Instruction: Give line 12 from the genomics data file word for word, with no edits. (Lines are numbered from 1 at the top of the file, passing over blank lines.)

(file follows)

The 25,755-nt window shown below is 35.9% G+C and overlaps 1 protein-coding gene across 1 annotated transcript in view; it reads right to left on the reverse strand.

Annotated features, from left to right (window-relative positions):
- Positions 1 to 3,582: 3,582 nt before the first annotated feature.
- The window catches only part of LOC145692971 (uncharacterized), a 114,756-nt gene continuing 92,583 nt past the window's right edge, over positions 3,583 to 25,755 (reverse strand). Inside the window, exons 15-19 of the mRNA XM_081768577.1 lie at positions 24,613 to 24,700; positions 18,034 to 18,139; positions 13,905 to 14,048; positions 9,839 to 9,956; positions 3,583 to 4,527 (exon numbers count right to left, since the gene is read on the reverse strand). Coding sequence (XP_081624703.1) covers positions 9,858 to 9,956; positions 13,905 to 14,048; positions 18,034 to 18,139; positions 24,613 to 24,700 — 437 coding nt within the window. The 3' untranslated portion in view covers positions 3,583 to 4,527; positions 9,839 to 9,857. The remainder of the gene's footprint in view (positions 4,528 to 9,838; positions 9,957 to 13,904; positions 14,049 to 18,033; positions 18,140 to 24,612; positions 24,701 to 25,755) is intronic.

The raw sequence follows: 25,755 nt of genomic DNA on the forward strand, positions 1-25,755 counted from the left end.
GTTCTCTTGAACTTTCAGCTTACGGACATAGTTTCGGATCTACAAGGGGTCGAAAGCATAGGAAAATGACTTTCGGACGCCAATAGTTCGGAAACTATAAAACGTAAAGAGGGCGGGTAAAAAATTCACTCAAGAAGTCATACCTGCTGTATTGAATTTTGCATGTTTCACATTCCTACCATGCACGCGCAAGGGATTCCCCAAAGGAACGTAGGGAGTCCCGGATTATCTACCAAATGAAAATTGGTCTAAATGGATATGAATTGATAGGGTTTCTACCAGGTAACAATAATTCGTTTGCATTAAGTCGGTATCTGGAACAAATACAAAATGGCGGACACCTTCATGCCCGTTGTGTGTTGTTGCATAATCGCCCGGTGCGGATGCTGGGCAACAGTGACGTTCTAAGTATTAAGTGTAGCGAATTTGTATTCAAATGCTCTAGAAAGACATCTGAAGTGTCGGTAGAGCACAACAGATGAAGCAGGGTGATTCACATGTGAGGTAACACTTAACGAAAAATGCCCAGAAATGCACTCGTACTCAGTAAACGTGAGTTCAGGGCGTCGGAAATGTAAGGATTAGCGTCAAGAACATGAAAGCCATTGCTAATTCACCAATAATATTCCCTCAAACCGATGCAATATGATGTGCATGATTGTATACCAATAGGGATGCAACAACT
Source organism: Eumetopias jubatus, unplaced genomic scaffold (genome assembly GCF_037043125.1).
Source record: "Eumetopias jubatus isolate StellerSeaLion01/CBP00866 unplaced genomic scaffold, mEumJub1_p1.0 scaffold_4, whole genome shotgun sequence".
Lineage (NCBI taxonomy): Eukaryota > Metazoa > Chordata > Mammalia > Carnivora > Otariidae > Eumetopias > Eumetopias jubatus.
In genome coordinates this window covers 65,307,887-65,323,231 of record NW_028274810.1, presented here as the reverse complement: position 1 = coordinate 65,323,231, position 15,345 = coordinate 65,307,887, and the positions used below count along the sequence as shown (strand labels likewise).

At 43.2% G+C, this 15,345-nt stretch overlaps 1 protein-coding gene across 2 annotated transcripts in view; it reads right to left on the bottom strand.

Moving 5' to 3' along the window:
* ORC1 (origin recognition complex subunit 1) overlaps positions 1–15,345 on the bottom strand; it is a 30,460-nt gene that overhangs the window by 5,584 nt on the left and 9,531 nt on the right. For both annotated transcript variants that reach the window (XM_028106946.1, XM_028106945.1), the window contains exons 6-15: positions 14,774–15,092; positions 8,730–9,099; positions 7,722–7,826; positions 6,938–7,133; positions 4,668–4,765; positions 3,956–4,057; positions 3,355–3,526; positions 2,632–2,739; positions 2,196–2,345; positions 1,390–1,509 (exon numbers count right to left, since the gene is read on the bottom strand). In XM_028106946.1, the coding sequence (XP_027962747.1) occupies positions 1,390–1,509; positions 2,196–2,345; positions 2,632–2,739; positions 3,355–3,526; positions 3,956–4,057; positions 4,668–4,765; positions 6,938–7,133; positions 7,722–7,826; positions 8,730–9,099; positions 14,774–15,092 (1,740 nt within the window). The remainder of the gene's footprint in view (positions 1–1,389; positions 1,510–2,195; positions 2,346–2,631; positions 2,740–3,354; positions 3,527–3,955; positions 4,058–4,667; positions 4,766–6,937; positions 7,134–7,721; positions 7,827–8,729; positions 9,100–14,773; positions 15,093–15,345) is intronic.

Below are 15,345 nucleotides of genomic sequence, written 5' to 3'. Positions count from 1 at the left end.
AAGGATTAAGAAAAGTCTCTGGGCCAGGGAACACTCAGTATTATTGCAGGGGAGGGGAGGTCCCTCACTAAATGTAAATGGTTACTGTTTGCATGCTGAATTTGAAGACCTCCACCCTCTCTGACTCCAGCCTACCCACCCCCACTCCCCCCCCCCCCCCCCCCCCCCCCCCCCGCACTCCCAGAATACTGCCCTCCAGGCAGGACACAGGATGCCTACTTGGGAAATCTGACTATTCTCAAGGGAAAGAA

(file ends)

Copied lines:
Moving 5' to 3' along the window: